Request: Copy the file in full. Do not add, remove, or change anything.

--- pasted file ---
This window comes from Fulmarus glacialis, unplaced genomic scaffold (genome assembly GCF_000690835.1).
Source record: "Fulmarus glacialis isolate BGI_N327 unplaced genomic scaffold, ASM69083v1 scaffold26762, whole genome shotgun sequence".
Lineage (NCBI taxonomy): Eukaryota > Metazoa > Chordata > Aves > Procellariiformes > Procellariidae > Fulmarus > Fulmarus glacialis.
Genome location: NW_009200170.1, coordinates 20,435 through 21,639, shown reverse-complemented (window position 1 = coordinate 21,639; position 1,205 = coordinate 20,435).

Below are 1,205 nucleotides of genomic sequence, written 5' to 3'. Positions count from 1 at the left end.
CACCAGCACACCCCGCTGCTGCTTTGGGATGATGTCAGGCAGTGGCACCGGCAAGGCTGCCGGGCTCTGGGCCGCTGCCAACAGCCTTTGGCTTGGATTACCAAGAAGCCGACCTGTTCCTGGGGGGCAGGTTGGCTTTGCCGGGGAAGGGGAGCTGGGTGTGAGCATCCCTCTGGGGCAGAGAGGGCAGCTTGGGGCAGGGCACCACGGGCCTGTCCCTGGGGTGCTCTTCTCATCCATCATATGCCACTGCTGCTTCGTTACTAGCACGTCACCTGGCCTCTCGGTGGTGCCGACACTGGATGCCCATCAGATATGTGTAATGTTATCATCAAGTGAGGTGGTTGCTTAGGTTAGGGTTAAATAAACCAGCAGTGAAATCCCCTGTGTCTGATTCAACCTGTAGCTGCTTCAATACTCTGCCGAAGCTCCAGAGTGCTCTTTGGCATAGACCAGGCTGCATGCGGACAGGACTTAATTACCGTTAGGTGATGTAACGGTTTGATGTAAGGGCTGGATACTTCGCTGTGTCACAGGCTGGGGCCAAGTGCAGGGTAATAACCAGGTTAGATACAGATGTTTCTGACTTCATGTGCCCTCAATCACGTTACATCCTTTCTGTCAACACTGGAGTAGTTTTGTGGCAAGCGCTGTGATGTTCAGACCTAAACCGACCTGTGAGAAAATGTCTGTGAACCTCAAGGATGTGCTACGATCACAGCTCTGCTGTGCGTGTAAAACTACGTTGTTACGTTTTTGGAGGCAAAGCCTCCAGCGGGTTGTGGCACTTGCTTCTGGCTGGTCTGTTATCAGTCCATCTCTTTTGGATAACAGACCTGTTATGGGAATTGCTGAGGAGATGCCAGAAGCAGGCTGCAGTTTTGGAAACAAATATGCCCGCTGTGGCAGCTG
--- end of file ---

This window comes from Fulmarus glacialis, unplaced genomic scaffold (genome assembly GCF_000690835.1).
Source record: "Fulmarus glacialis isolate BGI_N327 unplaced genomic scaffold, ASM69083v1 scaffold26762, whole genome shotgun sequence".
Lineage (NCBI taxonomy): Eukaryota > Metazoa > Chordata > Aves > Procellariiformes > Procellariidae > Fulmarus > Fulmarus glacialis.
Genome location: NW_009200170.1, coordinates 20,435 through 21,639, shown reverse-complemented (window position 1 = coordinate 21,639; position 1,205 = coordinate 20,435).

Below are 1,205 nucleotides of genomic sequence, written 5' to 3'. Positions count from 1 at the left end.
CACCAGCACACCCCGCTGCTGCTTTGGGATGATGTCAGGCAGTGGCACCGGCAAGGCTGCCGGGCTCTGGGCCGCTGCCAACAGCCTTTGGCTTGGATTACCAAGAAGCCGACCTGTTCCTGGGGGGCAGGTTGGCTTTGCCGGGGAAGGGGAGCTGGGTGTGAGCATCCCTCTGGGGCAGAGAGGGCAGCTTGGGGCAGGGCACCACGGGCCTGTCCCTGGGGTGCTCTTCTCATCCATCATATGCCACTGCTGCTTCGTTACTAGCACGTCACCTGGCCTCTCGGTGGTGCCGACACTGGATGCCCATCAGATATGTGTAATGTTATCATCAAGTGAGGTGGTTGCTTAGGTTAGGGTTAAATAAACCAGCAGTGAAATCCCCTGTGTCTGATTCAACCTGTAGCTGCTTCAATACTCTGCCGAAGCTCCAGAGTGCTCTTTGGCATAGACCAGGCTGCATGCGGACAGGACTTAATTACCGTTAGGTGATGTAACGGTTTGATGTAAGGGCTGGATACTTCGCTGTGTCACAGGCTGGGGCCAAGTGCAGGGTAATAACCAGGTTAGATACAGATGTTTCTGACTTCATGTGCCCTCAATCACGTTACATCCTTTCTGTCAACACTGGAGTAGTTTTGTGGCAAGCGCTGTGATGTTCAGACCTAAACCGACCTGTGAGAAAATGTCTGTGAACCTCAAGGATGTGCTACGATCACAGCTCTGCTGTGCGTGTAAAACTACGTTGTTACGTTTTTGGAGGCAAAGCCTCCAGCGGGTTGTGGCACTTGCTTCTGGCTGGTCTGTTATCAGTCCATCTCTTTTGGATAACAGACCTGTTATGGGAATTGCTGAGGAGATGCCAGAAGCAGGCTGCAGTTTTGGAAACAAATATGCCCGCTGTGGCAGCTG